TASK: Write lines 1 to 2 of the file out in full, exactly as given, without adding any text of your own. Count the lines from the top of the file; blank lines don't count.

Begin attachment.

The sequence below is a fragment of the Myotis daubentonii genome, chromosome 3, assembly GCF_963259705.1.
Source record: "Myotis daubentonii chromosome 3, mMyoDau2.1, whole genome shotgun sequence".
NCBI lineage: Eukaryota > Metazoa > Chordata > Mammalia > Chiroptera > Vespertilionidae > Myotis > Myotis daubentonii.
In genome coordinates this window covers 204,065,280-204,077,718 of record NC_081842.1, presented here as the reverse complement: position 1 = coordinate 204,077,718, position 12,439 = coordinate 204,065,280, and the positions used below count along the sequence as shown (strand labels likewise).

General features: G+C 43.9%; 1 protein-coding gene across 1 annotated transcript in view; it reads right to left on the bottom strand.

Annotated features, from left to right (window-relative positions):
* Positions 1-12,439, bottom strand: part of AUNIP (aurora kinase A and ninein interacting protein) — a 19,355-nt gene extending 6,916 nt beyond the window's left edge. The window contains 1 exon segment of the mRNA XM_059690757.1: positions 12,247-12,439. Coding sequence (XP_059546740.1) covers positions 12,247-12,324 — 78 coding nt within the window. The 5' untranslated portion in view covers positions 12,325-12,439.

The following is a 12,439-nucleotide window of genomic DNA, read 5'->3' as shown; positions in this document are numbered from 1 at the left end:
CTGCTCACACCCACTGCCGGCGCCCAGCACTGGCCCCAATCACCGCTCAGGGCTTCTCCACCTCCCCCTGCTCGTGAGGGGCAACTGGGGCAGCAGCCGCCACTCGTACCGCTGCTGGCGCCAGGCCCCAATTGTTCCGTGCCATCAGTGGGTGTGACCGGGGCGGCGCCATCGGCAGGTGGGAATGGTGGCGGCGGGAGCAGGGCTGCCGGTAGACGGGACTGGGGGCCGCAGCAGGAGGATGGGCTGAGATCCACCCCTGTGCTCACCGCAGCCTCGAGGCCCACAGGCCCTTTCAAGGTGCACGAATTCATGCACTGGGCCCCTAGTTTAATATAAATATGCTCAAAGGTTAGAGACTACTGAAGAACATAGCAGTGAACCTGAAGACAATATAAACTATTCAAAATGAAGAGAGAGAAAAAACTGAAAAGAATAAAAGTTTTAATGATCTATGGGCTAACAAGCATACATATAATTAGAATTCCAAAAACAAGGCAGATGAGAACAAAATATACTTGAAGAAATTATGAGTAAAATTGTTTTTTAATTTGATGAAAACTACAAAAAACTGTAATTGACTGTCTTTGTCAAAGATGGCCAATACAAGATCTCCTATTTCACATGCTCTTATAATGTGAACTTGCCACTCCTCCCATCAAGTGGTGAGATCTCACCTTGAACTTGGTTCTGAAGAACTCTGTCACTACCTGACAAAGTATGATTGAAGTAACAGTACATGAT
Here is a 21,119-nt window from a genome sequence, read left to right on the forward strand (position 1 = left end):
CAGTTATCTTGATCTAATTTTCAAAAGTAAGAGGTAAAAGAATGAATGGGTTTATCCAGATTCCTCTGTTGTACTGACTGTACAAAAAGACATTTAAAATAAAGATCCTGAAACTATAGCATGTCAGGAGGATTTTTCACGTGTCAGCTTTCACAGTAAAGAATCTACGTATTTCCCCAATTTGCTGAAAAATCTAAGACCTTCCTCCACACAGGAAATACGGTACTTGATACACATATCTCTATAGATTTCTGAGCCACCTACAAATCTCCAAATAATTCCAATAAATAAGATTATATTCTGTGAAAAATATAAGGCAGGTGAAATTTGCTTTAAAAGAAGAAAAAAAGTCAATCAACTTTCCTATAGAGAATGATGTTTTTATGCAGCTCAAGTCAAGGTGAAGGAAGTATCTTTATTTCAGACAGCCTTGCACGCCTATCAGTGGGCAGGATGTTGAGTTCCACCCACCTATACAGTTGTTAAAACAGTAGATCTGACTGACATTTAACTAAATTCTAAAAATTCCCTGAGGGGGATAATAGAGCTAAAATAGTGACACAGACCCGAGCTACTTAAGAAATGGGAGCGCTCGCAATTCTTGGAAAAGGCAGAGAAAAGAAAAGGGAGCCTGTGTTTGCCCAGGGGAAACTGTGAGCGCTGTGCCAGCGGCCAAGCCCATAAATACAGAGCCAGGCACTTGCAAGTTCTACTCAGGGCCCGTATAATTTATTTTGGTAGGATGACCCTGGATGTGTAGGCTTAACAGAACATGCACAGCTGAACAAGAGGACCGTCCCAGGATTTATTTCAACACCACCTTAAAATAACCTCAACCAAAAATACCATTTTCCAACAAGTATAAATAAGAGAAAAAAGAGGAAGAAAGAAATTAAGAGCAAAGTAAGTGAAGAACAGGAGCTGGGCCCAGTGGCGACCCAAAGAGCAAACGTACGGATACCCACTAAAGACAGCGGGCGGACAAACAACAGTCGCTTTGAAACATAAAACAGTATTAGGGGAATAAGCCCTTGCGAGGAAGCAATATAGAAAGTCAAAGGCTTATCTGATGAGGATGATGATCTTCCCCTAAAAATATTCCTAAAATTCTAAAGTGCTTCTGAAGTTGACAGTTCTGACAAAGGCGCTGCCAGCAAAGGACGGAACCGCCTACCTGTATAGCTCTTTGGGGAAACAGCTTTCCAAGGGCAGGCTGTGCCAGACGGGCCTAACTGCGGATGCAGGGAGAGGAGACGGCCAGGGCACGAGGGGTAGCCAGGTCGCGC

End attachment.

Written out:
The sequence below is a fragment of the Myotis daubentonii genome, chromosome 3, assembly GCF_963259705.1.
Source record: "Myotis daubentonii chromosome 3, mMyoDau2.1, whole genome shotgun sequence".